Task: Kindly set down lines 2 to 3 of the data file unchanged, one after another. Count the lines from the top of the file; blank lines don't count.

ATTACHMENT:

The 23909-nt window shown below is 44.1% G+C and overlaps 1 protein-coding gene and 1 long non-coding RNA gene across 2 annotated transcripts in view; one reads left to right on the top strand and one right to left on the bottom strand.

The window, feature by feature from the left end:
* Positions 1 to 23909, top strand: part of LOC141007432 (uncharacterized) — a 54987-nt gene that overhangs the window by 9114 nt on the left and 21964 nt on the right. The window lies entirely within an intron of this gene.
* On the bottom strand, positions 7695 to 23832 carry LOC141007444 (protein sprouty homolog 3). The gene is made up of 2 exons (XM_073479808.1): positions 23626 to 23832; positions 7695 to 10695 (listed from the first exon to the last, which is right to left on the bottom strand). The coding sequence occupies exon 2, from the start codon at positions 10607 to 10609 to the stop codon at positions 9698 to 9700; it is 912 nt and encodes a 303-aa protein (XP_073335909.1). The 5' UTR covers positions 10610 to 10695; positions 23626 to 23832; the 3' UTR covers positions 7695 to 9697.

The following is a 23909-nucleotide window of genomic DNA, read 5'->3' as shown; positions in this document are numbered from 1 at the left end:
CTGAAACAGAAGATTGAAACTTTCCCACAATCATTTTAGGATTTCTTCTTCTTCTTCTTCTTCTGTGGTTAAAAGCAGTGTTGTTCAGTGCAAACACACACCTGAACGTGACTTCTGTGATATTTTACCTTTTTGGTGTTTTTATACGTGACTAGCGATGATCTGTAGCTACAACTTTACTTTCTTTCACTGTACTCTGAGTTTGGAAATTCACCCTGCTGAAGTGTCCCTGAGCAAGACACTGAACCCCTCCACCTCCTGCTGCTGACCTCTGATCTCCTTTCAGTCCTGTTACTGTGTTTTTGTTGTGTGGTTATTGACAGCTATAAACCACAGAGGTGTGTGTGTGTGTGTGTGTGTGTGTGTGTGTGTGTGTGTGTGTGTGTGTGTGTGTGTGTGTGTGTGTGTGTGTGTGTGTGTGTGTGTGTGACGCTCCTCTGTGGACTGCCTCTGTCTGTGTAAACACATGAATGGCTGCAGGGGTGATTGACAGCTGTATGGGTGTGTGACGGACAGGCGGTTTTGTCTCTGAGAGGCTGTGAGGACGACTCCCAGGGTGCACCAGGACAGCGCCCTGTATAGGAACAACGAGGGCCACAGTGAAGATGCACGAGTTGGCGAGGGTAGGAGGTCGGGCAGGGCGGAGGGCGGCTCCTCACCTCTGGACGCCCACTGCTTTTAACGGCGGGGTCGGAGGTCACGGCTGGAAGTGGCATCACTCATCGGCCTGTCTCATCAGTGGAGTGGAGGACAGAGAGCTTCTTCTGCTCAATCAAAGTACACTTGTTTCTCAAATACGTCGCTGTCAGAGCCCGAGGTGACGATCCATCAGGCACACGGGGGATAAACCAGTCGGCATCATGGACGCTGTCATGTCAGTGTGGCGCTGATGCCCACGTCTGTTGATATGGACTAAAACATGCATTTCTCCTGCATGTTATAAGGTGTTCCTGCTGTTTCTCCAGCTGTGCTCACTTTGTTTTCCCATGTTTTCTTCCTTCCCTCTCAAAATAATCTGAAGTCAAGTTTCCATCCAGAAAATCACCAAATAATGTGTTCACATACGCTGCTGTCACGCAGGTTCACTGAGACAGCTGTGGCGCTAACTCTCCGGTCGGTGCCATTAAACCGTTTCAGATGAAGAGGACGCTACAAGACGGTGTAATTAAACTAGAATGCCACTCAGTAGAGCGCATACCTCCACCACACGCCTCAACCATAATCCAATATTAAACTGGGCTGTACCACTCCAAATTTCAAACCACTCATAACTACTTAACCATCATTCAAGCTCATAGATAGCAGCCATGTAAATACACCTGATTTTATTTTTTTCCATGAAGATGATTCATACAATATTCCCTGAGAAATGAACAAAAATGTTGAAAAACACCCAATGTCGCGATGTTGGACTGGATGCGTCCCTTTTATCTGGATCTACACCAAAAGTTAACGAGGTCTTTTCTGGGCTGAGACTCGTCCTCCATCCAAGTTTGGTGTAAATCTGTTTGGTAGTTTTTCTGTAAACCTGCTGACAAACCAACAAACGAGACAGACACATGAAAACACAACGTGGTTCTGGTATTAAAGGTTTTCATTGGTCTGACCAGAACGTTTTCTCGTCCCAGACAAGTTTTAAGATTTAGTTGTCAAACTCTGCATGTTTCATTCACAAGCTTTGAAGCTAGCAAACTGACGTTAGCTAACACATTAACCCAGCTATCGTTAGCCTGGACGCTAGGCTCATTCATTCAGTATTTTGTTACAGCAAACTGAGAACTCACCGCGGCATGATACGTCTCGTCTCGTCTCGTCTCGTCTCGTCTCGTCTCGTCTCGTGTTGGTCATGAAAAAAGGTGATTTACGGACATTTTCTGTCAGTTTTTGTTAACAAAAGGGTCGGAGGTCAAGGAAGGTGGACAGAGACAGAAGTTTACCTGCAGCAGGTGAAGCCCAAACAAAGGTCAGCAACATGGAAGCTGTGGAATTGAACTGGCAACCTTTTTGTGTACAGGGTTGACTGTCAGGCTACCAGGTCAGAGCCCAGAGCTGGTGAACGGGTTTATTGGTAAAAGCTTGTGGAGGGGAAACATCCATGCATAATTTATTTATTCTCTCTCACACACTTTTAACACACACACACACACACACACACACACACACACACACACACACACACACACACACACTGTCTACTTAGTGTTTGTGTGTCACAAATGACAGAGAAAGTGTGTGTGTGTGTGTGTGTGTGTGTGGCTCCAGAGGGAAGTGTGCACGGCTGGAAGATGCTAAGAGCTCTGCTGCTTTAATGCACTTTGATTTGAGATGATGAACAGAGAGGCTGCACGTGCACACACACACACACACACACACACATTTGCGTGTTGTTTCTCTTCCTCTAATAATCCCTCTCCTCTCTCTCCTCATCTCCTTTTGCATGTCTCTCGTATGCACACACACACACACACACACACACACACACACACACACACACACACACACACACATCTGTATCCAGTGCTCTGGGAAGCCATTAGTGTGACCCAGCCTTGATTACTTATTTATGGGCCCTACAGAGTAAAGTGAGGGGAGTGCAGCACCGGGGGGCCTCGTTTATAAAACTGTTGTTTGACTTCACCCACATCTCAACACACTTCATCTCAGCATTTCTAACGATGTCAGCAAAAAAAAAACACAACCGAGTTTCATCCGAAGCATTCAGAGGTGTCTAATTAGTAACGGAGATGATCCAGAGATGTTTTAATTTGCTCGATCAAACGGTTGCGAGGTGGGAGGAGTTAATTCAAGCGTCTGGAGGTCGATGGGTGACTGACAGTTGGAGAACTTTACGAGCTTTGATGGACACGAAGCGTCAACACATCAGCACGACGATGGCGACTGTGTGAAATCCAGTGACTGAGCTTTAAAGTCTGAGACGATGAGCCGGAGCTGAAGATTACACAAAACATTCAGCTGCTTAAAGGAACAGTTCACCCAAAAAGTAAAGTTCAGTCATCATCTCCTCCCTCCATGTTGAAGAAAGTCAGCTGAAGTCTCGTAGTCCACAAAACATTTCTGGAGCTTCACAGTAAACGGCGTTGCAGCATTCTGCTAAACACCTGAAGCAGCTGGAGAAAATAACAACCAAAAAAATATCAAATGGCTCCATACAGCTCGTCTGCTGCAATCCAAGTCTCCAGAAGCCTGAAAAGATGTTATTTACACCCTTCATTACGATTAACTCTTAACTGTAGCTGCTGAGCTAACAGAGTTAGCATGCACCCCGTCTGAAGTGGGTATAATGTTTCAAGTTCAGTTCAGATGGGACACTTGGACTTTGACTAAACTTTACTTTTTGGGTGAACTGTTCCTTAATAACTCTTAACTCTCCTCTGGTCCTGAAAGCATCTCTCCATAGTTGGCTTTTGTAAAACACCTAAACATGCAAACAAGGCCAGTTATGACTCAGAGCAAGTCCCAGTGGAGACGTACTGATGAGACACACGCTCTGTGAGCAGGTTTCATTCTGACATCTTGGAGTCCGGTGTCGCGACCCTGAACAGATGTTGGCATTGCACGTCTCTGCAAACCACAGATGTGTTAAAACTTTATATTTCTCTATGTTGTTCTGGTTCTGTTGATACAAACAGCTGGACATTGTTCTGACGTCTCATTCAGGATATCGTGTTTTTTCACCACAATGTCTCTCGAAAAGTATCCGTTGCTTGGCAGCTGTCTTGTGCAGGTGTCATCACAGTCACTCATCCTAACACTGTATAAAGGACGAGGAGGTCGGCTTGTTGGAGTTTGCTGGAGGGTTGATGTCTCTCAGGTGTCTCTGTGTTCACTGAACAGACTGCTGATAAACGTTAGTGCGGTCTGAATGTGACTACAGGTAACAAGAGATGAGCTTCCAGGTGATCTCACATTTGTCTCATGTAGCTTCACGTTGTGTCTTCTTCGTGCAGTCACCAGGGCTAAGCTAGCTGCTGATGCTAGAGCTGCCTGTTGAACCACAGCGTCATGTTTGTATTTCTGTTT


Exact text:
The window, feature by feature from the left end:
* Positions 1 to 23909, top strand: part of LOC141007432 (uncharacterized) — a 54987-nt gene that overhangs the window by 9114 nt on the left and 21964 nt on the right. The window lies entirely within an intron of this gene.